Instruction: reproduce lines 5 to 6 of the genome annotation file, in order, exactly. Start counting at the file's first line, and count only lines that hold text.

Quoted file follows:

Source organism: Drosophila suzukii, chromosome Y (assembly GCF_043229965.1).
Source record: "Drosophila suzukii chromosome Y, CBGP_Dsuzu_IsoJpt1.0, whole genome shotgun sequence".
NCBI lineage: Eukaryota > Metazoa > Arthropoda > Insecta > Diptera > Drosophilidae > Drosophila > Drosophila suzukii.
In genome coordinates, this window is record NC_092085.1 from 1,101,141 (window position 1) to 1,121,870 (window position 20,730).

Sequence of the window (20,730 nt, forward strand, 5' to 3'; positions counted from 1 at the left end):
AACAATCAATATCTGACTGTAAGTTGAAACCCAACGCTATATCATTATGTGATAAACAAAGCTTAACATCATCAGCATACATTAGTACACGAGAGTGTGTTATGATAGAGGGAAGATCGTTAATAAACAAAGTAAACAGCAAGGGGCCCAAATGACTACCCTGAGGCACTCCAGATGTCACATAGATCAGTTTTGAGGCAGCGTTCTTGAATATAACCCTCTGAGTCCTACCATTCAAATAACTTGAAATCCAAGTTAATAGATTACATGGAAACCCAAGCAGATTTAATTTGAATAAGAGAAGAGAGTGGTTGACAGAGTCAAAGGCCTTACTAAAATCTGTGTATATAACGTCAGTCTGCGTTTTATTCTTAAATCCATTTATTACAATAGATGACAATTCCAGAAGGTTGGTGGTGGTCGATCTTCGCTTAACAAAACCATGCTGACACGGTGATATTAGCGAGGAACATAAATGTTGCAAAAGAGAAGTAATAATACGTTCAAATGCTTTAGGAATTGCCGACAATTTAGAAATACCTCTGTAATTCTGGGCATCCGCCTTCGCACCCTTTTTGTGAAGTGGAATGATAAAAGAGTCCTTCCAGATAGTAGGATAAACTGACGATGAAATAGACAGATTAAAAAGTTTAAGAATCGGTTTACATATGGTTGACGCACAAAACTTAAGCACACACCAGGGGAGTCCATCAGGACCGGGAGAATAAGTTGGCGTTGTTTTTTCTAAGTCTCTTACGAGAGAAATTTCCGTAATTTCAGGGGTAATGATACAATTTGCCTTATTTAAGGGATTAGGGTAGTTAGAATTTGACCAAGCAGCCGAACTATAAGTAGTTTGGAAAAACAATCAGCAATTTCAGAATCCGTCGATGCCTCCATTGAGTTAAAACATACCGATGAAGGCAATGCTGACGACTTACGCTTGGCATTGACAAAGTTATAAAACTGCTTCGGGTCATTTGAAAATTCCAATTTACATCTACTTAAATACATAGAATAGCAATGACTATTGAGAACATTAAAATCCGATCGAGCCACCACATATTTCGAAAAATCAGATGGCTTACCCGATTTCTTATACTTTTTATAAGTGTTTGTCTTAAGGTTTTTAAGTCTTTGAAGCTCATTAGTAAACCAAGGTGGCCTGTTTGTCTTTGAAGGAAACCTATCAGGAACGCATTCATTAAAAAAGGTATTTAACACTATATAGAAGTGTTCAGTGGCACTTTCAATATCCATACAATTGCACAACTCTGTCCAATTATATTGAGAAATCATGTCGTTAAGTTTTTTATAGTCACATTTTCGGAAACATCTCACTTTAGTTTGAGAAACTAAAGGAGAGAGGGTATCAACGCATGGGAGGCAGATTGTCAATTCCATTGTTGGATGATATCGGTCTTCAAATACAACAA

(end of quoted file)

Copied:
Sequence of the window (20,730 nt, forward strand, 5' to 3'; positions counted from 1 at the left end):
AACAATCAATATCTGACTGTAAGTTGAAACCCAACGCTATATCATTATGTGATAAACAAAGCTTAACATCATCAGCATACATTAGTACACGAGAGTGTGTTATGATAGAGGGAAGATCGTTAATAAACAAAGTAAACAGCAAGGGGCCCAAATGACTACCCTGAGGCACTCCAGATGTCACATAGATCAGTTTTGAGGCAGCGTTCTTGAATATAACCCTCTGAGTCCTACCATTCAAATAACTTGAAATCCAAGTTAATAGATTACATGGAAACCCAAGCAGATTTAATTTGAATAAGAGAAGAGAGTGGTTGACAGAGTCAAAGGCCTTACTAAAATCTGTGTATATAACGTCAGTCTGCGTTTTATTCTTAAATCCATTTATTACAATAGATGACAATTCCAGAAGGTTGGTGGTGGTCGATCTTCGCTTAACAAAACCATGCTGACACGGTGATATTAGCGAGGAACATAAATGTTGCAAAAGAGAAGTAATAATACGTTCAAATGCTTTAGGAATTGCCGACAATTTAGAAATACCTCTGTAATTCTGGGCATCCGCCTTCGCACCCTTTTTGTGAAGTGGAATGATAAAAGAGTCCTTCCAGATAGTAGGATAAACTGACGATGAAATAGACAGATTAAAAAGTTTAAGAATCGGTTTACATATGGTTGACGCACAAAACTTAAGCACACACCAGGGGAGTCCATCAGGACCGGGAGAATAAGTTGGCGTTGTTTTTTCTAAGTCTCTTACGAGAGAAATTTCCGTAATTTCAGGGGTAATGATACAATTTGCCTTATTTAAGGGATTAGGGTAGTTAGAATTTGACCAAGCAGCCGAACTATAAGTAGTTTGGAAAAACAATCAGCAATTTCAGAATCCGTCGATGCCTCCATTGAGTTAAAACATACCGATGAAGGCAATGCTGACGACTTACGCTTGGCATTGACAAAGTTATAAAACTGCTTCGGGTCATTTGAAAATTCCAATTTACATCTACTTAAATACATAGAATAGCAATGACTATTGAGAACATTAAAATCCGATCGAGCCACCACATATTTCGAAAAATCAGATGGCTTACCCGATTTCTTATACTTTTTATAAGTGTTTGTCTTAAGGTTTTTAAGTCTTTGAAGCTCATTAGTAAACCAAGGTGGCCTGTTTGTCTTTGAAGGAAACCTATCAGGAACGCATTCATTAAAAAAGGTATTTAACACTATATAGAAGTGTTCAGTGGCACTTTCAATATCCATACAATTGCACAACTCTGTCCAATTATATTGAGAAATCATGTCGTTAAGTTTTTTATAGTCACATTTTCGGAAACATCTCACTTTAGTTTGAGAAACTAAAGGAGAGAGGGTATCAACGCATGGGAGGCAGATTGTCAATTCCATTGTTGGATGATATCGGTCTTCAAATACAACAA